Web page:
Morning, friends. Because I've been so busy writing for work, my blog has
been neglected. I figured it was time to dust off the cobwebs and give it
some tender loving care. And how better than to take on the very
politically and emotionally charged topic of white privilege? You know me,
always ready to delve into the deep waters.
The truth is that I have stayed clear of politics on this blog, quite purposely. This blog is about Skiffdom and my thoughts while living in our chaos. That fact has not changed; this is not a political blog. This very Skiff experience led me to a deep understanding of what white privilege is and how my family benefits from it.
I have to be honest. I used to scoff at the idea of white privilege. It wasn't that I was purposely racist. I just looked at my life and couldn't understand how anyone would consider it privileged. I was raised in poverty, where we didn't always know where our next meal would come from. My Dad worked harder than anyone I have ever met, but with a family of ten, there just wasn't enough to go around. Our pastor would often show up at our house with groceries because he knew we needed them, even if we didn't talk about it.
Our clothes were second-hand hand-me-downs, shoes
were worn-out, and the furniture was
given to us. This is not a complaint. Our house was always full of people, yet
my parents somehow managed to turn a widow's mite into enough to feed whoever
was there. They gave to others even out of our need. But I would not ever apply
the word privileged to my childhood.
I was bullied in school because I was always different from those around me. My mom once said I was born old. I just came into the world older than my years. My friends were in their late twenties and thirties when I was still a teenager. I was the girl that stayed after class to pick up all the spitballs the rest of the class had spat at me while the teacher was in the hallway, the girl who matured physically too young, the one who spent her time reading a book instead of playing with the other kids.
I definitely wasn't privileged. My whiteness didn't stop the bullies, keep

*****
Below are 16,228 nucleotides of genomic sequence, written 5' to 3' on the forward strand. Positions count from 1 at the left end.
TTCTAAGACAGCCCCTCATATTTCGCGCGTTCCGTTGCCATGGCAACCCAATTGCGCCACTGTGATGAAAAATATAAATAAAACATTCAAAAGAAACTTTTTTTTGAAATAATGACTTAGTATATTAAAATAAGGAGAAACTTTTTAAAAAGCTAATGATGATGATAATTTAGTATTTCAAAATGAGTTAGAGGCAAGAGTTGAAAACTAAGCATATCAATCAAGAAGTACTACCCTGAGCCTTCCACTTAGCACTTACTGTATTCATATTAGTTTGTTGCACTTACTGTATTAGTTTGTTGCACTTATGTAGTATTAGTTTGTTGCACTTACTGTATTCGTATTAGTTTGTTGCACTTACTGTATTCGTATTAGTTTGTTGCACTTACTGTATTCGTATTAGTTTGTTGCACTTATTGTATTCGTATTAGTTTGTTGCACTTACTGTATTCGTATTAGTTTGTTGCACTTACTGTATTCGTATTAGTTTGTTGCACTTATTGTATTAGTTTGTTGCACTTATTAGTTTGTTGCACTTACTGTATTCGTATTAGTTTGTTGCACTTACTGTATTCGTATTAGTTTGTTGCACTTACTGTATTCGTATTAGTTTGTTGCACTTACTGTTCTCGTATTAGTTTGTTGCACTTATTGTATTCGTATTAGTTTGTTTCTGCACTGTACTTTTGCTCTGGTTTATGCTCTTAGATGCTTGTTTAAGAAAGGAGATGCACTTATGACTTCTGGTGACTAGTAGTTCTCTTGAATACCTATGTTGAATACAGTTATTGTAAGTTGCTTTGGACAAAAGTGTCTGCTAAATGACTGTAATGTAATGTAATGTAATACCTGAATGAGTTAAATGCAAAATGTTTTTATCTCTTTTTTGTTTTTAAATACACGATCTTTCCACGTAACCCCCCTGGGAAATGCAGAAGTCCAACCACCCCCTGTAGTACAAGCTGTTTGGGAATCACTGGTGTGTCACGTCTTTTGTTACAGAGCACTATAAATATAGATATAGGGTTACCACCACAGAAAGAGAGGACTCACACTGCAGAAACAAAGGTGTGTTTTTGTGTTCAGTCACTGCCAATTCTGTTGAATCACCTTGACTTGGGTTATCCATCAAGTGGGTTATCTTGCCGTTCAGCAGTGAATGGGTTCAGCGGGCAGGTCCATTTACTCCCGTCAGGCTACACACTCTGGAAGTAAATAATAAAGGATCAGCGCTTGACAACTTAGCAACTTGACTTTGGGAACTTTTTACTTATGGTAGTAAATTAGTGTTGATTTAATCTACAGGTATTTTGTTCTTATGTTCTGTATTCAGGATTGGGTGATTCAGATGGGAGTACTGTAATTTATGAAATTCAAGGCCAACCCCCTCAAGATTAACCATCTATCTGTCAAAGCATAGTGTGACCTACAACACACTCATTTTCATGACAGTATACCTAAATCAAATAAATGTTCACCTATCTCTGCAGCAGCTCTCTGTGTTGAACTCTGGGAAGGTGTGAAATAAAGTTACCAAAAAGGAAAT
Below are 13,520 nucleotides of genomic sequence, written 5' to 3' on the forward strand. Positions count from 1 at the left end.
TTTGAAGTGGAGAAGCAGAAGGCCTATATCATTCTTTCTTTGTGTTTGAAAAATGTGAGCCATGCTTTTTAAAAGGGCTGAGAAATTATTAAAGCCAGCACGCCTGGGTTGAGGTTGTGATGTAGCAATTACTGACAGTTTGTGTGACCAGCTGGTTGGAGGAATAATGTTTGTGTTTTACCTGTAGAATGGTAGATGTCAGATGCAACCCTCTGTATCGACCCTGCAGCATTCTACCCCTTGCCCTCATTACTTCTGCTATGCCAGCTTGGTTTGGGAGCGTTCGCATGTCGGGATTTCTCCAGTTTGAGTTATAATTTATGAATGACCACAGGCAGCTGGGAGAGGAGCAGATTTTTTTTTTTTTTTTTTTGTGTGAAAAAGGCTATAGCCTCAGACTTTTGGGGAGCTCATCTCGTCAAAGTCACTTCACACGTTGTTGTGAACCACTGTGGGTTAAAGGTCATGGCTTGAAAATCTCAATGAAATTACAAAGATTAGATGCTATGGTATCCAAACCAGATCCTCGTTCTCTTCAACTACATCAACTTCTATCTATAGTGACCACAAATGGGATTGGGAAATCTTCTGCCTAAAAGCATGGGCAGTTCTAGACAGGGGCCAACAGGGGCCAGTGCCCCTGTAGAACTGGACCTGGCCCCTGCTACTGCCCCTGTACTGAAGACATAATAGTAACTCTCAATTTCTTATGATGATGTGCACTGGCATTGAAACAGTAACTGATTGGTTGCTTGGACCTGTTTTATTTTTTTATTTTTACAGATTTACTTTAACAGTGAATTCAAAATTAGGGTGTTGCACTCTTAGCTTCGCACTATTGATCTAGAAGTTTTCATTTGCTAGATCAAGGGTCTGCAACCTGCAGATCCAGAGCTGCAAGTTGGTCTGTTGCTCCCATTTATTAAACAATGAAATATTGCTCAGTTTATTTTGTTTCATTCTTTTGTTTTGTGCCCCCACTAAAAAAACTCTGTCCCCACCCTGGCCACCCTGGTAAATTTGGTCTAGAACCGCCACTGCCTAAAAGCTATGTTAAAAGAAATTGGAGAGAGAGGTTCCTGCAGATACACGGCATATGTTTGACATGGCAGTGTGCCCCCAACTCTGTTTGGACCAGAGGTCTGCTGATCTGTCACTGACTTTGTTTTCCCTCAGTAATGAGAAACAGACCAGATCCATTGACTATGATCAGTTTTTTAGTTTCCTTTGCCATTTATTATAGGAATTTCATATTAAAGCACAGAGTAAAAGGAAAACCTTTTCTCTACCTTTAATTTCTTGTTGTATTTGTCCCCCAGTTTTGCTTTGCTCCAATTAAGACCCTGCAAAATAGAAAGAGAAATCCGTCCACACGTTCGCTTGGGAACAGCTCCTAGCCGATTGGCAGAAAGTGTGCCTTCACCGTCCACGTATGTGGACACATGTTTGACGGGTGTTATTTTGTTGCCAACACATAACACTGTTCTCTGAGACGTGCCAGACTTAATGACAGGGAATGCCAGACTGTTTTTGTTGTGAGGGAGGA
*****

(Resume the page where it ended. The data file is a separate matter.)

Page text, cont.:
food on the table, or stop me from being abused by others. It didn't keep me
safe or warm or make me feel secure. How is that privilege, I wondered?
Once married, my whiteness didn't protect me from having kids with autism, it didn't make my marriage a good one, and it didn't keep the mental illnesses from wreaking havoc in my children's and my husband's brains. It didn't keep food on our table, a roof over our heads, our house heated, or any number of other things that we lost or went without. In fact, my experience was much more like that of many of my black friends than that of my white friends. So, where was my privilege?
My friends, I apologize from the depths of my soul. I was so blind to the privilege until an experience in December tore the blinders from my eyes in a most dramatic and heart-wrenching fashion. Is there any other way in Skiffdom? LOL
It was a typical day in Skiffdom. I was picking the twins up from one of their last high school days before Christmas break when my phone began to blow up. I couldn't answer one call before another number was beeping in. When I finally could pick up without my phone disconnecting, it was a police officer. He told me there had been an incident with my youngest son at the bank two blocks from our house. My son was fine. How long would it take me to get there? I was at the high school less than a mile from my house and had been gone less than 15 minutes. When I left, everything was fine. What could have happened in that short amount of time? Why was my son at the bank? He didn't answer my questions. He just told me to get there as quickly as possible.
I got the story from the police and my older son later on. It seems in the 15 minutes I was gone, he and his oldest brother had gotten into an argument about who had to bring out the dog. My youngest, who was closing in on a manic episode, just snapped. He ran out of the house barefoot in a total meltdown and into the bank a block from our house, ranting and waving his pocket knife around (why I don't know, he has no memory of doing any of this, so I can't get answers from him).
After the relief that he was safe, I ran over to my son and hugged him; while hugging him, my first thought was, "Thank God he isn't black, or someone would have shot him for sure." At that instant, my blinders fell away, and I completely understood white privilege. White privilege isn't that my life has been easy. It isn't that I have money or even opportunity. White privilege is the fact that my mentally ill, autistic son went into a bank, with a small pocket knife, in a meltdown and came out alive. White privilege is that underneath all my excuses and reasoning, in a moment when my soul was stripped bare, I knew that the only reason he was sitting on that curb and not in an ambulance or a body bag was that he had white skin.
is Texas. I can guarantee you any number of people in that bank were armed,
besides the bank security and the police. And I could hug my son and get him
the mental help he needed. I knew my good friend, who has two autistic
boys who are more severe than my son, would almost certainly have been unable
to do the same had it been one of her boys in the same situation. The
difference would only have been the color of their skin. That breaks me in ways
I can't even begin to put into words.
This is how broken our society is. This is white privilege. Now that I see it, I will do everything in my power to make sure it changes. To my friends of color, I can only beg your forgiveness for my years of blind ignorance. I am so sorry.